From latent to patent: rethinking prediction of tuberculosis disease in infected individuals

Authored by: Cobelens F, Kik S, Esmail H, Cirillo DM, Lienhardt C, Matteelli A.
In: Lancet Resp Med 2016.

Tuberculosis remains a major global health problem. It is estimated that more than 2 billion people around the world are latently infected with Mycobacterium tuberculosis, with a lifetime risk of progression to tuberculosis disease of 5–15%.1 The WHO End Tuberculosis strategy, which aims to end tuberculosis as a major health problem by 2035, calls for reducing this huge reservoir for transmission by scaling up preventive therapy of individuals with latent tuberculosis infection. Preventive therapy with daily isoniazid offers 60–90% protection and combination therapies (daily isoniazid-rifampicin, weekly isoniazid-rifapentine) are effective alternatives.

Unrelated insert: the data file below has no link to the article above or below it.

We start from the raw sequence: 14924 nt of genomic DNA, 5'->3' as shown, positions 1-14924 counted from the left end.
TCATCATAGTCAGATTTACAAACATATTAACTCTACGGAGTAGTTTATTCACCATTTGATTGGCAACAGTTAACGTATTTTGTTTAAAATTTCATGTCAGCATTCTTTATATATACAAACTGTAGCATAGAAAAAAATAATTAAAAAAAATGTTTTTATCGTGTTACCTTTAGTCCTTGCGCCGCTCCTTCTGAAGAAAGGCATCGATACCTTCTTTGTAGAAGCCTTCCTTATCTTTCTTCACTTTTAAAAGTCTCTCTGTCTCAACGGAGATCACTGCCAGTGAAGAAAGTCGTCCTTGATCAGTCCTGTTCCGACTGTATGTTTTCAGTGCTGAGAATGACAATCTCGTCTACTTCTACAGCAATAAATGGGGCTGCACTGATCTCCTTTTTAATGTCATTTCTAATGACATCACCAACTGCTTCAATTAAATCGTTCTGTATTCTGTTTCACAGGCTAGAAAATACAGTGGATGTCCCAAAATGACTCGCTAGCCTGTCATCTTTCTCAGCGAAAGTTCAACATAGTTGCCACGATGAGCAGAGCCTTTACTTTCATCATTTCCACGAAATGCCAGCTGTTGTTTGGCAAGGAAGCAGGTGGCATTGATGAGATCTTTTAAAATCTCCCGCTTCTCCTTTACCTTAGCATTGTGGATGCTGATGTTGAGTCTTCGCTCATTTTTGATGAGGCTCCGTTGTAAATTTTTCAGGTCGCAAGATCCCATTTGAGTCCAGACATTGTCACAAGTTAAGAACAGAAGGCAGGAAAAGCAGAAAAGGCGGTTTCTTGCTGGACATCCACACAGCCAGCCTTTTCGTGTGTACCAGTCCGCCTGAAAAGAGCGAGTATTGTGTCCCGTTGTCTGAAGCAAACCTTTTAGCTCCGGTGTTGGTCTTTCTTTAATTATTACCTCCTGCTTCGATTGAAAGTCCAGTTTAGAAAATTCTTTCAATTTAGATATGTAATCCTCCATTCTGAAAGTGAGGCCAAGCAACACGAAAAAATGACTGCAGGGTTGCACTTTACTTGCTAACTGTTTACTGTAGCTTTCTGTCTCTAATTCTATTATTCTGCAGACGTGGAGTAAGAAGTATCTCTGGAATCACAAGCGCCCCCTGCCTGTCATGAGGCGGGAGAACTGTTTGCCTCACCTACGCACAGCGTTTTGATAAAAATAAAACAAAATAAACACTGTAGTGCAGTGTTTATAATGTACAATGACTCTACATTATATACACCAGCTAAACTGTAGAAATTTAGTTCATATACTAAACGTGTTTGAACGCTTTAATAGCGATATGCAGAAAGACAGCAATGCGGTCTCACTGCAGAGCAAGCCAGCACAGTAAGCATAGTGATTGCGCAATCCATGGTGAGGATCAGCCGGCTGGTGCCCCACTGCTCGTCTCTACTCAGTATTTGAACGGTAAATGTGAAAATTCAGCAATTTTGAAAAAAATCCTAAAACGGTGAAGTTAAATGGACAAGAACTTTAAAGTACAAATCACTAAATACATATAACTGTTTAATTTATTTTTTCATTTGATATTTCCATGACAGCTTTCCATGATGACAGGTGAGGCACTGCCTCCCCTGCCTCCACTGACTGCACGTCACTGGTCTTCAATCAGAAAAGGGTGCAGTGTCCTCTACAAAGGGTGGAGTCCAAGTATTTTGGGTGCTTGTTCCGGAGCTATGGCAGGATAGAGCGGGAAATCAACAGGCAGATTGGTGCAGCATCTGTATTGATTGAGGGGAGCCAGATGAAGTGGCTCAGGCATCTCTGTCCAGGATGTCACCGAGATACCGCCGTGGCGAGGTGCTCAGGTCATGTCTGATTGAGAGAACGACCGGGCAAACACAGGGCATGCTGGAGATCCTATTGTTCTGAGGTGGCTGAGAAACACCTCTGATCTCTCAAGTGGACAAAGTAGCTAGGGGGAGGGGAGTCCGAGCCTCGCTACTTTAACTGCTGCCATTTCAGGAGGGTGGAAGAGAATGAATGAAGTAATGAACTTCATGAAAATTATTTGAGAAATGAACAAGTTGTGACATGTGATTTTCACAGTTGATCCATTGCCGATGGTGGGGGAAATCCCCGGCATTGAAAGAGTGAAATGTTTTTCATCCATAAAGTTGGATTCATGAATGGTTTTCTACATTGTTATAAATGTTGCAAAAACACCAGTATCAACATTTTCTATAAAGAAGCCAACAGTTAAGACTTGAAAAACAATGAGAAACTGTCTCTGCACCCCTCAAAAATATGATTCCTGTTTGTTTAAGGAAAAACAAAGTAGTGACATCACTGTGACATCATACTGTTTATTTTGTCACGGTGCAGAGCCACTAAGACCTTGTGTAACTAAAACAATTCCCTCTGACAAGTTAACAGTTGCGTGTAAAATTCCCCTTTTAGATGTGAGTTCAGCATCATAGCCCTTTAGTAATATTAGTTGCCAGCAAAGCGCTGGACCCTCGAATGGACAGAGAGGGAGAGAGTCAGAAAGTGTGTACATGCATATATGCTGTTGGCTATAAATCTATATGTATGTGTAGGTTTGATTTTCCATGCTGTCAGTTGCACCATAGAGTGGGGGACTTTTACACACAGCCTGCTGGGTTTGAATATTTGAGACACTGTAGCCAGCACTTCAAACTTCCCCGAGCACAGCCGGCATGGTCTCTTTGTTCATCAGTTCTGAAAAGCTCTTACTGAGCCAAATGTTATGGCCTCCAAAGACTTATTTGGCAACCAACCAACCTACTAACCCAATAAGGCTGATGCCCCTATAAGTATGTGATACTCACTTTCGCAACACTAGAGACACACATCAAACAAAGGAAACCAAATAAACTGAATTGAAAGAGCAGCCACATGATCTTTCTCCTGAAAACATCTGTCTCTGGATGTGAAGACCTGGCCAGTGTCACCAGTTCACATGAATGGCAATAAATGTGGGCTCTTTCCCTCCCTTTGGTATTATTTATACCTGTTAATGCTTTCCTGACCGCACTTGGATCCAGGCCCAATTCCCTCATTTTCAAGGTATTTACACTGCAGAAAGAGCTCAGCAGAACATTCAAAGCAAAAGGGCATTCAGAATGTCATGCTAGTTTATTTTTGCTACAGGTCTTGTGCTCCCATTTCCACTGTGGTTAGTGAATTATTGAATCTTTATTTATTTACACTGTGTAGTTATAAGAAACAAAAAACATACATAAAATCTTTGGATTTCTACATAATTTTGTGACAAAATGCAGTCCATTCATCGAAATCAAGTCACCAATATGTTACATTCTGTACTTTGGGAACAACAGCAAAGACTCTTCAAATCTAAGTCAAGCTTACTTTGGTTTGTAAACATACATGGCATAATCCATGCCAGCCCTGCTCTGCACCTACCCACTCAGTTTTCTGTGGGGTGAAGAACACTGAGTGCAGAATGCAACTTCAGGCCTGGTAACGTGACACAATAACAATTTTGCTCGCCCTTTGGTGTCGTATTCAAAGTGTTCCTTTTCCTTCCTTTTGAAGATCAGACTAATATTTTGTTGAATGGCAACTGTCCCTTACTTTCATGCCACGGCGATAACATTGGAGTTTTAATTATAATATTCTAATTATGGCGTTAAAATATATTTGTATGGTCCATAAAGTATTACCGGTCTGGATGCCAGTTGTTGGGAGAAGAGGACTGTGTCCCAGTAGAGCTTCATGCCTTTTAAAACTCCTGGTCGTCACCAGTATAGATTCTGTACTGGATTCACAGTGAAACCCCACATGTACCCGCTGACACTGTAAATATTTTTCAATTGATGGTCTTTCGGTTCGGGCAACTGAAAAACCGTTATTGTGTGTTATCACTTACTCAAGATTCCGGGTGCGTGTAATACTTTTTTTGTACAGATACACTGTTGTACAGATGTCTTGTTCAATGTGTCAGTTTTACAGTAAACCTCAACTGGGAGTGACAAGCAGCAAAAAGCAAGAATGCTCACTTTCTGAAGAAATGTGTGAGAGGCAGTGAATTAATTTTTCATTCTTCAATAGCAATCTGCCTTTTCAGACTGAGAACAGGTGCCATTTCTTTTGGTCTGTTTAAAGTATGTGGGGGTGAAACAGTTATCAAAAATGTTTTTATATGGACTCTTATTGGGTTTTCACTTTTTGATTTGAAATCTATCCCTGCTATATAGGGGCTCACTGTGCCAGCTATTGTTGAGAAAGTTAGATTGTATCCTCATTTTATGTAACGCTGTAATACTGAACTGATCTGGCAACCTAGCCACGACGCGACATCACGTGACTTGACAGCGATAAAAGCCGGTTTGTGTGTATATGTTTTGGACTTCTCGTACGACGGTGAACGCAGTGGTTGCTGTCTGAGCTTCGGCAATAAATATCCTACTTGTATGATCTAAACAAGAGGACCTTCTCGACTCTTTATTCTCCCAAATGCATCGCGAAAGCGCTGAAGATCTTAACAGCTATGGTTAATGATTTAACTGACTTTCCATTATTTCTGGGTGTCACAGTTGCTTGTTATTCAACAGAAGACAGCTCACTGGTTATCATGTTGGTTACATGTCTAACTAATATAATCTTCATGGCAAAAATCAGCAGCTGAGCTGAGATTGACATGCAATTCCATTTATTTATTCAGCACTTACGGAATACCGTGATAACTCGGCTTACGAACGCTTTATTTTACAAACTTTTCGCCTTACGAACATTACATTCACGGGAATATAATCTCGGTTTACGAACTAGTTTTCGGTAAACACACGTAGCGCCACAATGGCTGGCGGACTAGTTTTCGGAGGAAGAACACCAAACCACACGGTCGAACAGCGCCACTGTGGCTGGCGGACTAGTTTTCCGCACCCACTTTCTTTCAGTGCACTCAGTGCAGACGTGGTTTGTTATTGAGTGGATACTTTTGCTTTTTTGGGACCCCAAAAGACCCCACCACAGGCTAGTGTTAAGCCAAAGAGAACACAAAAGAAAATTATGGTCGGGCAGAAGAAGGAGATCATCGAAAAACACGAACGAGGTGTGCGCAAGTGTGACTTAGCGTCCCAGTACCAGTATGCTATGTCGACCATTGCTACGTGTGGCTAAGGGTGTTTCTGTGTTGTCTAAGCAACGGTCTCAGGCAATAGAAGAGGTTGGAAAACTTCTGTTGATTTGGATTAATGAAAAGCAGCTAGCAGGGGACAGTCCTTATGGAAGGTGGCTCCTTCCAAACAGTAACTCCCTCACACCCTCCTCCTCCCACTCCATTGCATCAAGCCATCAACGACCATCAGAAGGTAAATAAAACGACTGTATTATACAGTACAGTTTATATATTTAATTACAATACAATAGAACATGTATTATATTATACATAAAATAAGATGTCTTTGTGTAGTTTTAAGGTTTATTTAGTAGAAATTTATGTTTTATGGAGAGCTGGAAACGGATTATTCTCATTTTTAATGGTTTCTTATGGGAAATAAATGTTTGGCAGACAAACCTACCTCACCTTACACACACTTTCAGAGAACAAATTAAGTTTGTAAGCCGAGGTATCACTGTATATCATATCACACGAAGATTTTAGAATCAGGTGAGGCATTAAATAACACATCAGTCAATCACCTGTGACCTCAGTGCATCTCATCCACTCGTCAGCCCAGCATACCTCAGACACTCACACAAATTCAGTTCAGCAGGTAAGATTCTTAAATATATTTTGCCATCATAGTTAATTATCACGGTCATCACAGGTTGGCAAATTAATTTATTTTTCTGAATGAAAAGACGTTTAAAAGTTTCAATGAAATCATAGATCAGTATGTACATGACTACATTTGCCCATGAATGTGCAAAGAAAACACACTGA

Ankeiler: In this viewpoint paper Frank Cobelens and co-authors propose a new paradigm for understanding testing for latent tuberculosis infection (LTBI). It distinguishes testing for persistent TB infection from testing for very early clinical („incipient”) TB and argues that only tests that belong to the latter category will be sufficiently predictive for clinical tuberculosis developing within a 2-year timeframe to be used for large-scale test-and-treat of LTBI. This notion has implications for the design, evaluation and application of new LTBI tests.